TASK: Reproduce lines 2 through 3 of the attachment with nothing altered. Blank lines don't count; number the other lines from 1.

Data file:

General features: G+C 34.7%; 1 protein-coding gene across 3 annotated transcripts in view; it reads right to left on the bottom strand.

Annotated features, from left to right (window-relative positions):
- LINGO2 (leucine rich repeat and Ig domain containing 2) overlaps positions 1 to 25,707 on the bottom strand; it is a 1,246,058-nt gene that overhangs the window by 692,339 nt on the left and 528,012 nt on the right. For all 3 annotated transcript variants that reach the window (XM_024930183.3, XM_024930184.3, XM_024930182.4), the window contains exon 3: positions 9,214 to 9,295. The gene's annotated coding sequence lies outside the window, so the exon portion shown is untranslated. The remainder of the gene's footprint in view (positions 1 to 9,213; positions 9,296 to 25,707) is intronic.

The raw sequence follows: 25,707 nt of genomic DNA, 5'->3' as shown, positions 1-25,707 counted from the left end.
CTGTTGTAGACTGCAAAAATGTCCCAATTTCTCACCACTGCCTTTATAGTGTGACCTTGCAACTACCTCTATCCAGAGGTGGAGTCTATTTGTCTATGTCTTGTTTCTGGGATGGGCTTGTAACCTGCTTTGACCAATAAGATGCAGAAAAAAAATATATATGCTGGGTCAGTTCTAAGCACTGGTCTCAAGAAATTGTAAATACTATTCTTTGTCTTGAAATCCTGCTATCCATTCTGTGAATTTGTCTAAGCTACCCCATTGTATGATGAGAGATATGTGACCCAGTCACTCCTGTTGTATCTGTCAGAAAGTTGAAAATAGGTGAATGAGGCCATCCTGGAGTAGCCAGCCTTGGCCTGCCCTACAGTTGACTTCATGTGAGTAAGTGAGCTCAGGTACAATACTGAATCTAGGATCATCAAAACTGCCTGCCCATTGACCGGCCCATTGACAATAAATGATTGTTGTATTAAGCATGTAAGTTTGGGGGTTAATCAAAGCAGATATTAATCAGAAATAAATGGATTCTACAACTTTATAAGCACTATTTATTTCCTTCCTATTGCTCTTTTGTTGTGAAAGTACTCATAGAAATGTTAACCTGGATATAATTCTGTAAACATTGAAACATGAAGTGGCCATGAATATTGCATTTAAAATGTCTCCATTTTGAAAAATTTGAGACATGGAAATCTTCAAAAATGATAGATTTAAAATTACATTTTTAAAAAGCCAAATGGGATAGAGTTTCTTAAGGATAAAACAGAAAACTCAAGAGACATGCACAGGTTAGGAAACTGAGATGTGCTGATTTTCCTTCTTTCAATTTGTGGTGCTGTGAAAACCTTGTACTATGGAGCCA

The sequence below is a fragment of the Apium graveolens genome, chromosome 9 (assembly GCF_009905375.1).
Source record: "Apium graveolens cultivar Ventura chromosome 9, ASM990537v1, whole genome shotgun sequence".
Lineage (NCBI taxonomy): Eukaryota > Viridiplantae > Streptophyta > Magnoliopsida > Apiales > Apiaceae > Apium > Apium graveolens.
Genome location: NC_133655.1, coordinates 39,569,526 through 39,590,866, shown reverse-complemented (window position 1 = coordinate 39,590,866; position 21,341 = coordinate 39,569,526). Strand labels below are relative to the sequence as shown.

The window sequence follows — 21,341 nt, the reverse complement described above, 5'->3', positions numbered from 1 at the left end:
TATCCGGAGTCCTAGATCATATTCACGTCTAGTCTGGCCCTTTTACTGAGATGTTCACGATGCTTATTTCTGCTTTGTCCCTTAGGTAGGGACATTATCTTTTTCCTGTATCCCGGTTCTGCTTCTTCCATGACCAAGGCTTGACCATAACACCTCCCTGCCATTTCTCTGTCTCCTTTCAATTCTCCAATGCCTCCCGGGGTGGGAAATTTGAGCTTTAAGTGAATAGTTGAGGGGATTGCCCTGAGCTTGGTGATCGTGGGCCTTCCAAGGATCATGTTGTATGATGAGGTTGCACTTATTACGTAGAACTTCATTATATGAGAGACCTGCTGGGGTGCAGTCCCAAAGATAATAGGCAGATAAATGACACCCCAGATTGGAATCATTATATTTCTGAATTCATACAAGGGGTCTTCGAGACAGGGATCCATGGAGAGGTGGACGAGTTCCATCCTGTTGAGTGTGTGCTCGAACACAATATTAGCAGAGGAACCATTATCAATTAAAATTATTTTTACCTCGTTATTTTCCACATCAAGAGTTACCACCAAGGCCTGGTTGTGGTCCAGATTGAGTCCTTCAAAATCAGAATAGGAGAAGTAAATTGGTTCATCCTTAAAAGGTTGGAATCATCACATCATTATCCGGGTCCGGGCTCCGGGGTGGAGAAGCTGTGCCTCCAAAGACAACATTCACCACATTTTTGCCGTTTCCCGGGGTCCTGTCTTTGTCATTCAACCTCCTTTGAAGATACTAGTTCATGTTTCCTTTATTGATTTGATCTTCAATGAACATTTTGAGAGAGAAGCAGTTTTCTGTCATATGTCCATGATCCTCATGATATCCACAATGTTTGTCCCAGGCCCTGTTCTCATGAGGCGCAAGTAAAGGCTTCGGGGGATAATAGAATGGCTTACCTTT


Annotated features, from left to right (window-relative positions):
- LINGO2 (leucine rich repeat and Ig domain containing 2) overlaps positions 1 to 25,707 on the bottom strand; it is a 1,246,058-nt gene that overhangs the window by 692,339 nt on the left and 528,012 nt on the right. For all 3 annotated transcript variants that reach the window (XM_024930183.3, XM_024930184.3, XM_024930182.4), the window contains exon 3: positions 9,214 to 9,295. The gene's annotated coding sequence lies outside the window, so the exon portion shown is untranslated. The remainder of the gene's footprint in view (positions 1 to 9,213; positions 9,296 to 25,707) is intronic.